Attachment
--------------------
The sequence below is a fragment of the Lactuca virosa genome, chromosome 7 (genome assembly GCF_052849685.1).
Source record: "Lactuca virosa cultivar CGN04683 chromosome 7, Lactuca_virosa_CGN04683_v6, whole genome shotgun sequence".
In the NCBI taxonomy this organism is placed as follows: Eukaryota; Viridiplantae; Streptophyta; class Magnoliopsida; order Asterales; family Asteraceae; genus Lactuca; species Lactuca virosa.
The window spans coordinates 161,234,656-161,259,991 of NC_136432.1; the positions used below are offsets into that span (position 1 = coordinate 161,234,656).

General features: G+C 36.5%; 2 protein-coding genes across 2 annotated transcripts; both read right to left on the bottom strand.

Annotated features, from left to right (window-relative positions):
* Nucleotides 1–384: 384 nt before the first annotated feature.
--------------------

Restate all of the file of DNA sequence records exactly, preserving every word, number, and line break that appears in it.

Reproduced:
The sequence below is a fragment of the Lactuca virosa genome, chromosome 7 (genome assembly GCF_052849685.1).
Source record: "Lactuca virosa cultivar CGN04683 chromosome 7, Lactuca_virosa_CGN04683_v6, whole genome shotgun sequence".
In the NCBI taxonomy this organism is placed as follows: Eukaryota; Viridiplantae; Streptophyta; class Magnoliopsida; order Asterales; family Asteraceae; genus Lactuca; species Lactuca virosa.
The window spans coordinates 161,234,656-161,259,991 of NC_136432.1; the positions used below are offsets into that span (position 1 = coordinate 161,234,656).

General features: G+C 36.5%; 2 protein-coding genes across 2 annotated transcripts; both read right to left on the bottom strand.

Annotated features, from left to right (window-relative positions):
* Nucleotides 1–384: 384 nt before the first annotated feature.